Regulating the regulators


The Washington Post reported today that three federal agencies — the Securities and Exchange Commission, the Commodity Futures Trading Commission, and the New York branch of the Fed — are “vying for control” of the $53 trillion market in “credit-default swaps,” contracts that insure financial institutions who make risky investments.

It’s an interesting look inside the infighting that plagues financial regulators. A horde of agencies oversees the financial world: the SEC, CFTC, two agencies to regulate banks, the Fed, the Federal Housing Finance Agency, the Treasury Department…

In the era of deregulation (now ending), that was fine. But our fragmented regulators are starting to become an issue. I’ve talked with several economists this week who say the current system doesn’t make sense: too many agencies, not enough coordination.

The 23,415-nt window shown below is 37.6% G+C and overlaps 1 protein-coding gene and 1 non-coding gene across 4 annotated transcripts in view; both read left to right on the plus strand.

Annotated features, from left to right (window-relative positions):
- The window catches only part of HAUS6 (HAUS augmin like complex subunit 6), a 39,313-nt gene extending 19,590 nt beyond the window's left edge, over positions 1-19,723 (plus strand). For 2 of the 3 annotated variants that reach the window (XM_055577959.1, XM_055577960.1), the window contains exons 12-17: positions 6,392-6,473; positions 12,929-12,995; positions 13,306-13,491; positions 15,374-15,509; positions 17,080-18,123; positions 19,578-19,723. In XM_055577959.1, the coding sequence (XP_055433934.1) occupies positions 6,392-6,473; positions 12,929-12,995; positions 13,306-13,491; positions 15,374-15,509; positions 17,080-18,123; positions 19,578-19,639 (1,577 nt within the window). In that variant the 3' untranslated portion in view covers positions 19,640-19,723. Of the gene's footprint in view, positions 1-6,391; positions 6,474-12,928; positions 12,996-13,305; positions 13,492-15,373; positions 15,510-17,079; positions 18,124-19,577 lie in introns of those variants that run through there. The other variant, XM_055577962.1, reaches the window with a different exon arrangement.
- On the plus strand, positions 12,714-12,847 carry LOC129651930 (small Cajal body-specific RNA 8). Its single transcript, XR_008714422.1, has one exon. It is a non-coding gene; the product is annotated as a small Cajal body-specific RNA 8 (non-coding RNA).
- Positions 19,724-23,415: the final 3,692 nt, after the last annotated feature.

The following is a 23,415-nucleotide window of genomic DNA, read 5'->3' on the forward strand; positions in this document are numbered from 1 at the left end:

And on Capitol Hill today, at a hearing of the House Financial Services committee, former Congressional Budget office director Alice Rivlin said “the number of regulators should be less than it is now.”

There’s a precedent: The British consolidated their regulators into a single Financial Services Authority ten years ago. It hasn’t exactly been a successful regulator — the British government’s £50 billion bank bailout is proof — but that’s true in any industrialized country.

There’s precedent at home, too. Earlier this year, the Treasury Department proposed a merger between the SEC and CFTC.

So expect consolidation to be an issue when the next Congress takes up new financial regulations. Agencies are already trying to protect their programs, but it seems inevitable that at least some functions will be merged.


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